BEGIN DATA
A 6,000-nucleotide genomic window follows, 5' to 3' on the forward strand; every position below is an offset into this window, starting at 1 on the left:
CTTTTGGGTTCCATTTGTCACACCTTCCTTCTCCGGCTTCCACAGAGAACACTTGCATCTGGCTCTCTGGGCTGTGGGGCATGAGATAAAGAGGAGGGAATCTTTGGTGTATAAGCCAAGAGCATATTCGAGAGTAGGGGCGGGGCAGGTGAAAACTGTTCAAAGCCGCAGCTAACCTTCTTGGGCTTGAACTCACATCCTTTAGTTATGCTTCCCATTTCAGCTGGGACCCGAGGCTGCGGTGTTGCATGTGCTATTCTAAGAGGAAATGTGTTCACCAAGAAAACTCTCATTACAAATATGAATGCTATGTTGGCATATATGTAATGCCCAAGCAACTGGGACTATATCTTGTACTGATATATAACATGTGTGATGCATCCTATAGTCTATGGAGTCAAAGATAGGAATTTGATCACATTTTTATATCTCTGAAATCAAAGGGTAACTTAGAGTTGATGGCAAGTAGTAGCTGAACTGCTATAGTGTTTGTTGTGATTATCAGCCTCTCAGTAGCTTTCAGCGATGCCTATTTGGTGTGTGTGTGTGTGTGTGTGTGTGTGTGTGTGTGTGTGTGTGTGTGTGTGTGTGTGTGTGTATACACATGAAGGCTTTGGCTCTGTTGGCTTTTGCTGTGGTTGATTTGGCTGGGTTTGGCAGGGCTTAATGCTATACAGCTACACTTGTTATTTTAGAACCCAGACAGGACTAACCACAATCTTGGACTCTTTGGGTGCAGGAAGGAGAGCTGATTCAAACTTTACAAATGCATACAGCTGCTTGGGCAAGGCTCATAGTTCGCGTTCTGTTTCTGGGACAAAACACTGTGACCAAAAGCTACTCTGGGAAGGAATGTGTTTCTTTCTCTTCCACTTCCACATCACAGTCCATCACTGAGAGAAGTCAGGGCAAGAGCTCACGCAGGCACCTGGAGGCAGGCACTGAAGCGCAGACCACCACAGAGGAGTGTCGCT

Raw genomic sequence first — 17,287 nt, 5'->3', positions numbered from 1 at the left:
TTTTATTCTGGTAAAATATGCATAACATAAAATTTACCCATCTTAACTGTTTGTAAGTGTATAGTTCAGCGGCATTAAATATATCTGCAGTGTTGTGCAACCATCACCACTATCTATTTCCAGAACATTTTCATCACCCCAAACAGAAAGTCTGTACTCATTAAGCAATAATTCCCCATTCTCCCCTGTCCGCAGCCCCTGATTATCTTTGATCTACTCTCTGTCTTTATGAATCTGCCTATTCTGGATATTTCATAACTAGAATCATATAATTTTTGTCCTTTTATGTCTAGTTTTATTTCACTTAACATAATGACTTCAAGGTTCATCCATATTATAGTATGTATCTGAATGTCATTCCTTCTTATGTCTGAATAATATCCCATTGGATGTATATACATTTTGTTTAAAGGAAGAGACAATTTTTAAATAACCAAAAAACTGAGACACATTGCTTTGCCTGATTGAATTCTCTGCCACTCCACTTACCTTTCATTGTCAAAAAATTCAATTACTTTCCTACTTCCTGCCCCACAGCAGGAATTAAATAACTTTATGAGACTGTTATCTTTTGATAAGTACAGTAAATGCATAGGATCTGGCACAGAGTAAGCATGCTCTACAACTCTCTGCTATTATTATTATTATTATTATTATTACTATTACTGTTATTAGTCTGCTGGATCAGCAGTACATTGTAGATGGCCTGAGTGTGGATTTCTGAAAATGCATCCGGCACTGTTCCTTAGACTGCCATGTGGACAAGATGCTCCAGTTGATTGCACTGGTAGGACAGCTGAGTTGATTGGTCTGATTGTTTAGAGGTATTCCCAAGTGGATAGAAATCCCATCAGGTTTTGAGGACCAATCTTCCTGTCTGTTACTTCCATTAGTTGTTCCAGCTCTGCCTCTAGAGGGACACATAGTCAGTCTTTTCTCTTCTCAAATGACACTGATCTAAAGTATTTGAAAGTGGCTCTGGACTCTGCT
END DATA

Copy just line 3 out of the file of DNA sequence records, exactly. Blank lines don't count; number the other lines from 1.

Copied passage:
Raw genomic sequence first — 17,287 nt, 5'->3', positions numbered from 1 at the left: